There are too many emoji and it's time for Apple to take a stand
- There are 70 new emoji coming to iPhones in the coming weeks as part of the iOS 12.1 software update.
- The Unicode Consortium, the governing body for emoji, approves dozes of new symbols every year.
- While new emoji are great, iPhone users have no easy way to sift the 2,800-plus emoji on their phones.
- There should be no new emoji until there's an easy way to find the one you're looking for on your iPhone.
In just a few weeks, 70 new emoji will arrive on your iPhone.
The new emoji include everything from redheads - like those pictured above - to a bagel, a lacrosse stick, a lobster, and more.
This is a good thing, right?
Hey, I'll be honest: I'm a huge fan of emoji, and I probably overuse them when texting with friends and family. Plus, as someone who is occasionally called a redhead, I'm thrilled that I and my ginger ilk will be better represented in emoji form. I'm even optimistic that having a bagel emoji will probably change my life.
But the fact of the matter is, we just can't handle this annual influx of new emojis anymore - at some point, enough is enough. It's become far too difficult to ever find the emoji you're looking for at the exact moment you need it. If Apple insists on including dozens of new emoji each year with its latest software update, it needs to add an emoji search function to the iPhone, or just stop adding new emoji altogether.
Don't believe me? OK, fine: say it's your friend's birthday, and you're hoping to send her a festive text message to help celebrate her special day. You'd like to include a balloon emoji. The only problem is, where the heck is the balloon emoji, anyway? Is it under the smiley faces? Hidden away in the tab with the little car and the little building? Suddenly, you're left scrolling through every single character before giving up in frustration.
It's just too much.
(By the way, the balloon emoji is underneath the present emoji inside the tab that looks like a light bulb - obviously!)
For the past several years, we've gotten dozens upon dozens of new emoji annually. The Unicode Consortium - the governing body responsible for approving new emoji designs - typically approves the new characters for all platforms sometime around February, then they roll out on various devices and services over the course of the next several months.
Apple usually adds new emoji to iPhones via a software update sometime in October. This year, they will arrive as part of iOS 12.1, which will land sometime in the next few weeks.
This year's update will include 70 new emoji, and 157 new characters total, which includes gender and skin tone variations. Last year, we got 56 unique characters, and a whopping 239 total emoji.
All of that would be well and good, except our phones are now absolutely clogged with tiny characters and symbols, half of which are obscure and rarely, if ever, used. Seriously - have you ever used the paperclip emoji?
On top of that, each symbol that represents a person - or fictional creature, like a mermaid - has variations for gender and skin tone. This is a great thing! The more often people can feel represented, in ways big and small, the better.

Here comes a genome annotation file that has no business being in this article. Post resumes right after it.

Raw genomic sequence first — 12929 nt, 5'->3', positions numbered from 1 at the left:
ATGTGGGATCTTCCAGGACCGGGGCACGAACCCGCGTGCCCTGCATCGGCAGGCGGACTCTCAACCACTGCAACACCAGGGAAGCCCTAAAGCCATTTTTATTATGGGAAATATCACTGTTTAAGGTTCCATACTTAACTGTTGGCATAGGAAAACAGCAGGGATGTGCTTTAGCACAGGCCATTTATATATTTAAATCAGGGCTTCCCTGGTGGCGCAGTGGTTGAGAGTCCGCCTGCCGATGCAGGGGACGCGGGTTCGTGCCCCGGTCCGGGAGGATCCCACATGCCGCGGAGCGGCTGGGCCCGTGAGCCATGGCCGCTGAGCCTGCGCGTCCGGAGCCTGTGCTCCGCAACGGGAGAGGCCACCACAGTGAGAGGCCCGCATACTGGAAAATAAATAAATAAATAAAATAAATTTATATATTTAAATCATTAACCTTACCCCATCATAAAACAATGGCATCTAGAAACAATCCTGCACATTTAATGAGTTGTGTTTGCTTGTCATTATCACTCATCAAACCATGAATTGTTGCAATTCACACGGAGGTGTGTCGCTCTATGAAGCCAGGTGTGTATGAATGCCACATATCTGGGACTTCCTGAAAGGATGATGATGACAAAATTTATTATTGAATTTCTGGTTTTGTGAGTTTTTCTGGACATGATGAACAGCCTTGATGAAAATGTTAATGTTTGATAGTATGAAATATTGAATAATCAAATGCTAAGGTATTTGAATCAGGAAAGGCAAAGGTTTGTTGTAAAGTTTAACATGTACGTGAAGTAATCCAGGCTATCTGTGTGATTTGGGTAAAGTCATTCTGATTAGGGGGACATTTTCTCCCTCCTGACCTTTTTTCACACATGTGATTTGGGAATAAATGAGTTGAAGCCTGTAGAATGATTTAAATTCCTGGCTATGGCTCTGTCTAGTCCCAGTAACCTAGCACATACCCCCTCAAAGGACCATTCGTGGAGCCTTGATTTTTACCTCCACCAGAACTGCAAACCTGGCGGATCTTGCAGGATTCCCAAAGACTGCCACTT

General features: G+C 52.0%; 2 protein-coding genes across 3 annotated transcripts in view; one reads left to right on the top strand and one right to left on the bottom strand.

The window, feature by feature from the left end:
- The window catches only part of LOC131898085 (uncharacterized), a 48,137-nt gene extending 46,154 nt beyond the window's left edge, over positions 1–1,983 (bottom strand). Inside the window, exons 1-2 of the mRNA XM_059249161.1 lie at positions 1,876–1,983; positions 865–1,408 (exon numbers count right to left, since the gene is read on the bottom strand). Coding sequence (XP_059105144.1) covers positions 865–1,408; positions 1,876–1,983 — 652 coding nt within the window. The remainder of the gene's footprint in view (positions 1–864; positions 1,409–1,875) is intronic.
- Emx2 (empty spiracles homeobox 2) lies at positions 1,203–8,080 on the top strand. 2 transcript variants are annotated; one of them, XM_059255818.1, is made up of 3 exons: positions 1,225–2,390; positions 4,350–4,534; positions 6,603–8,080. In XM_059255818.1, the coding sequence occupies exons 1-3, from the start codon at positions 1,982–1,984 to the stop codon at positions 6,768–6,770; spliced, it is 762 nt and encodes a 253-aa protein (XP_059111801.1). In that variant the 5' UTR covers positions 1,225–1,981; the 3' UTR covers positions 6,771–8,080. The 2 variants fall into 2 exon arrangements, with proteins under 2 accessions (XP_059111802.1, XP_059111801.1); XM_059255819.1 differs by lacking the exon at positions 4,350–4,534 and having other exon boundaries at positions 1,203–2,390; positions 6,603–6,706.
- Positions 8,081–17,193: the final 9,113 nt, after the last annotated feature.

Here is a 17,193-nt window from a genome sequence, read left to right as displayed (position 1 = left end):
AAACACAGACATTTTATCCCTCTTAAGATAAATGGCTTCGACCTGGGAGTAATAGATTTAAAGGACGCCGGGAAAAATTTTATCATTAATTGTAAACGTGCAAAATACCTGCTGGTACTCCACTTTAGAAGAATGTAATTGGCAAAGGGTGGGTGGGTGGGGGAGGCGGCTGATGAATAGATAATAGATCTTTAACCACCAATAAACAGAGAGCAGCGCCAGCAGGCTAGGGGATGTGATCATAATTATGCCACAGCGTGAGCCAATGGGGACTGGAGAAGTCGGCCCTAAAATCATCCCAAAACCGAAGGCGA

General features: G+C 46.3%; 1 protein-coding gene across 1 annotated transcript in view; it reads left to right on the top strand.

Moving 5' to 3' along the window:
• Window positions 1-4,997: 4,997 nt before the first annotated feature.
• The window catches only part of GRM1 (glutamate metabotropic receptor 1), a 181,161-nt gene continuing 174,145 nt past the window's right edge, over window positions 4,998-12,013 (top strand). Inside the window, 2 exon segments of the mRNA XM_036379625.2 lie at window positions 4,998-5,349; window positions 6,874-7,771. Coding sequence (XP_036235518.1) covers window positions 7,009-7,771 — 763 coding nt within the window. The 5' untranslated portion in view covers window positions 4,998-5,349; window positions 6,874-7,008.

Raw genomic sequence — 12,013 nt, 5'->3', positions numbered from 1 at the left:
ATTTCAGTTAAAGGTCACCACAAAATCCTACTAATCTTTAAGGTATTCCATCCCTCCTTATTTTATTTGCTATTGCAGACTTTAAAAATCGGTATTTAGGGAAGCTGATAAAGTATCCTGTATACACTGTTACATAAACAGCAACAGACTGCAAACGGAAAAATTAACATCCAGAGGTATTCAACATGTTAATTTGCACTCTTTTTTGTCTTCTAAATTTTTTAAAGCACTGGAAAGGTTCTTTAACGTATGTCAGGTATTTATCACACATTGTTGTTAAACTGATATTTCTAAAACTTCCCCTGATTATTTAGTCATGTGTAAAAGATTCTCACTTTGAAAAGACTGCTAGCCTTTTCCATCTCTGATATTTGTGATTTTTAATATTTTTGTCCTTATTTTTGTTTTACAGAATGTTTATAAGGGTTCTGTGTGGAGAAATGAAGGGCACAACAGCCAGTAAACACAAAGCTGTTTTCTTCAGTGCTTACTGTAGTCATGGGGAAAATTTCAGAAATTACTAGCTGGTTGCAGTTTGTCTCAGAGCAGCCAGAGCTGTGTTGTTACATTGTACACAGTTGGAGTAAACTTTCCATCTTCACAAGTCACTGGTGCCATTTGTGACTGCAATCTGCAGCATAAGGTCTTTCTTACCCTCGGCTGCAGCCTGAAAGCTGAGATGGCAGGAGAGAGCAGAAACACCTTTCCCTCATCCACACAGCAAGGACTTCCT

Sometimes, though, the emoji powers-that-be take it a little too far:
The current total number of emoji, including skin tone and gender variations, is 2,823 - that's way too many if you ask me.
Just make a search button (please!)
If we're going to keep getting new emoji each year - and all signs point to yes - I have one request: please, please make it easier to find them on your iPhone.
Yes, this is an iPhone-specific problem - Twitter has a search function for emoji; Google has an emoji search function across its phones and keyboards. Even Apple's iMessage on your Mac lets you search for a specific character.
And Slack, the popular work chat app, does you one better: typing in ":" followed by what you're looking for will bring up a bevy of emoji to choose from. Type ":car," and it'll bring up a selection of car emoji to choose from, for instance.
Apple has tried to add a way to make finding the right emoji easier in the past, but it's not fool-proof and, to be honest, I rarely find myself using it. It's called predictive emoji: if you type in a word in iMessage - say, for instance, "train" - then tap on the keyboard button, the word will highlight orange. Tapping on that word will bring up emoji suggestions where applicable.
While it works, that isn't the most seamless way to do it - a good old search button would work just fine.
So while I may be a self-professed emoji fiend, I don't want any new symbols making it harder to find my favorite characters, like the hug emoji, the slice of pizza, or the dark red heart. Give me a search button, or give me no new emoji at all.
This is an opinion column. The thoughts expressed are those of the author.
I understand Apple's on this equality flex, but I'm sure the vampires won't complain with just one shade of grey. pic.twitter.com/zUPHn0oO6L- Jme (@JmeBBK) November 1, 2017
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